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You must disclose "influencers" in advertising

Posted by Clyde Hutchins | Nov 30, 2016 | 0 Comments

The Federal Trade Commission (FTC) recently settled a case with Warner Bros. Home Entertainment Inc., regarding the FTC's claim that Warner Bros. failed to adequately disclose that it paid people ("influencers") to post positive video game videos for the game Middle Earth: Shadow of Mordor. The FTC claims that during the sponsored videos were viewed more than 5.5 million times. Warner Bros. also advised and assisted the influencers in how to promote the game in a positive manner and avoid disclosing negative issues with the game.

Under the settlement, Warner Bros. is prohibited from failing to disclose the use of influencers and cannot misrepresent sponsored content.

The FTC's case against Warner Bros. is not surprising. The FTC has recently taken aim against the practice of companies failing to disclose when online reviews and promotions are actually sponsored by the company. This is a big area of focus because people rely on online reviews when making purchase decisions. When the reviews are not independent, but instead are simply another form of advertising, the FTC requires that the sponsorship be adequately disclosed to consumer.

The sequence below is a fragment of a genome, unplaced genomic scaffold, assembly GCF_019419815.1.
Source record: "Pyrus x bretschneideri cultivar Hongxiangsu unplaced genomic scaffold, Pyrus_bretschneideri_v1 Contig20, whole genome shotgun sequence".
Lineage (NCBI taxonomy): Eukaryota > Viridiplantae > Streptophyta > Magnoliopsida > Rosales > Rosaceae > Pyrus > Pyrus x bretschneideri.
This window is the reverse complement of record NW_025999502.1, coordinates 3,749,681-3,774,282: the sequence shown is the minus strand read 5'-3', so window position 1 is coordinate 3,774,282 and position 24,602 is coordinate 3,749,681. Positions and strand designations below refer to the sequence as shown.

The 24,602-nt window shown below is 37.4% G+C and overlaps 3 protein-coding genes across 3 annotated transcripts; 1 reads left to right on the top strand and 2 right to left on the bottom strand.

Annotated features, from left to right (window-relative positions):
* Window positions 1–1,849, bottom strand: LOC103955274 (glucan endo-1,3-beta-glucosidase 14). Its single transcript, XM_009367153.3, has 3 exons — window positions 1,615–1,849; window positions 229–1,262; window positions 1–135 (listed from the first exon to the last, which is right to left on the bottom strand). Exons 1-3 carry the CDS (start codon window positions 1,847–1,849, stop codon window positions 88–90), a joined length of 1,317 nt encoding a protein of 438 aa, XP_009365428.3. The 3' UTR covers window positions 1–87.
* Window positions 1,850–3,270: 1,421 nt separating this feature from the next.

About the Author

Clyde Hutchins

Clyde Hutchins is the founder of Harmony Law. Mr. Hutchins started his career as a lawyer in Cheyenne, Wyoming. First gaining experience as a law clerk for the district court judges, Mr. Hutchins entered private practice with a Cheyenne firm focused on civil litigation, business law and some general practice law. Later, Mr. Hutchins went to Alaska, where he was the chief litigator for a firm that engaged in bond law, corporate law, securities law, and the broad reach of municipal law. Mr. Hutchins returned to Cheyenne to represent the State of Wyoming in the national tobacco arbitration. While in that position, he developed the consumer protection unit for the Wyoming Attorney General's Office. He led over 120 investigations and enforcement actions in Wyoming and worked on numerous joint cases with the Federal Trade Commission and other states, including Colorado. Mr. Hutchins relocated to Colorado in 2016 and founded Harmony Law. Mr. Hutchins has established Harmony Law in three principal areas of law. First, it is a general practice firm in the areas of business law, estate planning and family law. Secondly, it is a civil litigation firm, practicing law in state and federal courts throughout Wyoming and Colorado. Finally, it is one of the few firms in Wyoming or Colorado that focuses on consumer protection law.

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